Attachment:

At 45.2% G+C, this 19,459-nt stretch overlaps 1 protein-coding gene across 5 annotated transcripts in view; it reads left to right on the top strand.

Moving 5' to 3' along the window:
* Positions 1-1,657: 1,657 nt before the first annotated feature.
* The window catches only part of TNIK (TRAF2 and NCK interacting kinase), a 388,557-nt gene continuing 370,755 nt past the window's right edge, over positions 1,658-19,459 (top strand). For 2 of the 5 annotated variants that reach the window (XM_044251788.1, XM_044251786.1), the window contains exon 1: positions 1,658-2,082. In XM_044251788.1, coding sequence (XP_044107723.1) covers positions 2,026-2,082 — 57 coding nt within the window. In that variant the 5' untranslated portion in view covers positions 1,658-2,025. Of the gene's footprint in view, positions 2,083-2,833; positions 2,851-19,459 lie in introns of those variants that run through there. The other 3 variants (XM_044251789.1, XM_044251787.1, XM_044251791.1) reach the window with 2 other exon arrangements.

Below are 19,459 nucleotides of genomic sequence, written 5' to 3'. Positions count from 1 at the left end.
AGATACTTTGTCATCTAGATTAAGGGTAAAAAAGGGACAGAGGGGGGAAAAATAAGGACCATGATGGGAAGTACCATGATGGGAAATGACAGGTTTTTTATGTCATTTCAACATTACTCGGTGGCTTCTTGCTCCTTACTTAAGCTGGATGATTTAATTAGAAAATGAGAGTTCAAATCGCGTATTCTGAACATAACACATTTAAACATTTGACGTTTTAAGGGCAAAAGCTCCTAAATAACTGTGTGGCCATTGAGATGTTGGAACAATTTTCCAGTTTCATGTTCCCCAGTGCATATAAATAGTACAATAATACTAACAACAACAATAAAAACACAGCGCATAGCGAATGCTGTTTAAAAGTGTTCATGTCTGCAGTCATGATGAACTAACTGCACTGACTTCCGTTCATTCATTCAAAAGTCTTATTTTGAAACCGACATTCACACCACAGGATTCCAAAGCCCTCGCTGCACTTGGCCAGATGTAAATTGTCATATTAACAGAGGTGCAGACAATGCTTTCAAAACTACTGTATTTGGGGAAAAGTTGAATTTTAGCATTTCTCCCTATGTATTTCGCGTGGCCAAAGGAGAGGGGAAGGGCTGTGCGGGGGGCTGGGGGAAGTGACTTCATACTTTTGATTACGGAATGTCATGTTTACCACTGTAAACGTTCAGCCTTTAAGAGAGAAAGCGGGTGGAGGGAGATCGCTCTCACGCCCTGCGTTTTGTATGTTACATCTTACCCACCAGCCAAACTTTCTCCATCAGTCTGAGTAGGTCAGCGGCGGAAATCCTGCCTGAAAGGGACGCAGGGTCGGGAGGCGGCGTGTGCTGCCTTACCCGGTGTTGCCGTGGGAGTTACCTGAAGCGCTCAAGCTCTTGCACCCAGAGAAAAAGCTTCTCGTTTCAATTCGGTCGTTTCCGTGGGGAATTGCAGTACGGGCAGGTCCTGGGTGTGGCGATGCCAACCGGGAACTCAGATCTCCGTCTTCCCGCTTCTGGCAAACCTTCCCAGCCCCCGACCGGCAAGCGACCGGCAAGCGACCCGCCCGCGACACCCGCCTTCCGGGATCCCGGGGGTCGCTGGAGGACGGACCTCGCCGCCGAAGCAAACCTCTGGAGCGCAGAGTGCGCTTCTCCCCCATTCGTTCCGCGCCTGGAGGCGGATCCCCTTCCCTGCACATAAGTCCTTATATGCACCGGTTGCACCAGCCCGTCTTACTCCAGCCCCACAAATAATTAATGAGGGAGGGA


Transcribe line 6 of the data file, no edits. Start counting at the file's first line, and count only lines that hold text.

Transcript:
AGATACTTTGTCATCTAGATTAAGGGTAAAAAAGGGACAGAGGGGGGAAAAATAAGGACCATGATGGGAAGTACCATGATGGGAAATGACAGGTTTTTTATGTCATTTCAACATTACTCGGTGGCTTCTTGCTCCTTACTTAAGCTGGATGATTTAATTAGAAAATGAGAGTTCAAATCGCGTATTCTGAACATAACACATTTAAACATTTGACGTTTTAAGGGCAAAAGCTCCTAAATAACTGTGTGGCCATTGAGATGTTGGAACAATTTTCCAGTTTCATGTTCCCCAGTGCATATAAATAGTACAATAATACTAACAACAACAATAAAAACACAGCGCATAGCGAATGCTGTTTAAAAGTGTTCATGTCTGCAGTCATGATGAACTAACTGCACTGACTTCCGTTCATTCATTCAAAAGTCTTATTTTGAAACCGACATTCACACCACAGGATTCCAAAGCCCTCGCTGCACTTGGCCAGATGTAAATTGTCATATTAACAGAGGTGCAGACAATGCTTTCAAAACTACTGTATTTGGGGAAAAGTTGAATTTTAGCATTTCTCCCTATGTATTTCGCGTGGCCAAAGGAGAGGGGAAGGGCTGTGCGGGGGGCTGGGGGAAGTGACTTCATACTTTTGATTACGGAATGTCATGTTTACCACTGTAAACGTTCAGCCTTTAAGAGAGAAAGCGGGTGGAGGGAGATCGCTCTCACGCCCTGCGTTTTGTATGTTACATCTTACCCACCAGCCAAACTTTCTCCATCAGTCTGAGTAGGTCAGCGGCGGAAATCCTGCCTGAAAGGGACGCAGGGTCGGGAGGCGGCGTGTGCTGCCTTACCCGGTGTTGCCGTGGGAGTTACCTGAAGCGCTCAAGCTCTTGCACCCAGAGAAAAAGCTTCTCGTTTCAATTCGGTCGTTTCCGTGGGGAATTGCAGTACGGGCAGGTCCTGGGTGTGGCGATGCCAACCGGGAACTCAGATCTCCGTCTTCCCGCTTCTGGCAAACCTTCCCAGCCCCCGACCGGCAAGCGACCGGCAAGCGACCCGCCCGCGACACCCGCCTTCCGGGATCCCGGGGGTCGCTGGAGGACGGACCTCGCCGCCGAAGCAAACCTCTGGAGCGCAGAGTGCGCTTCTCCCCCATTCGTTCCGCGCCTGGAGGCGGATCCCCTTCCCTGCACATAAGTCCTTATATGCACCGGTTGCACCAGCCCGTCTTACTCCAGCCCCACAAATAATTAATGAGGGAGGGA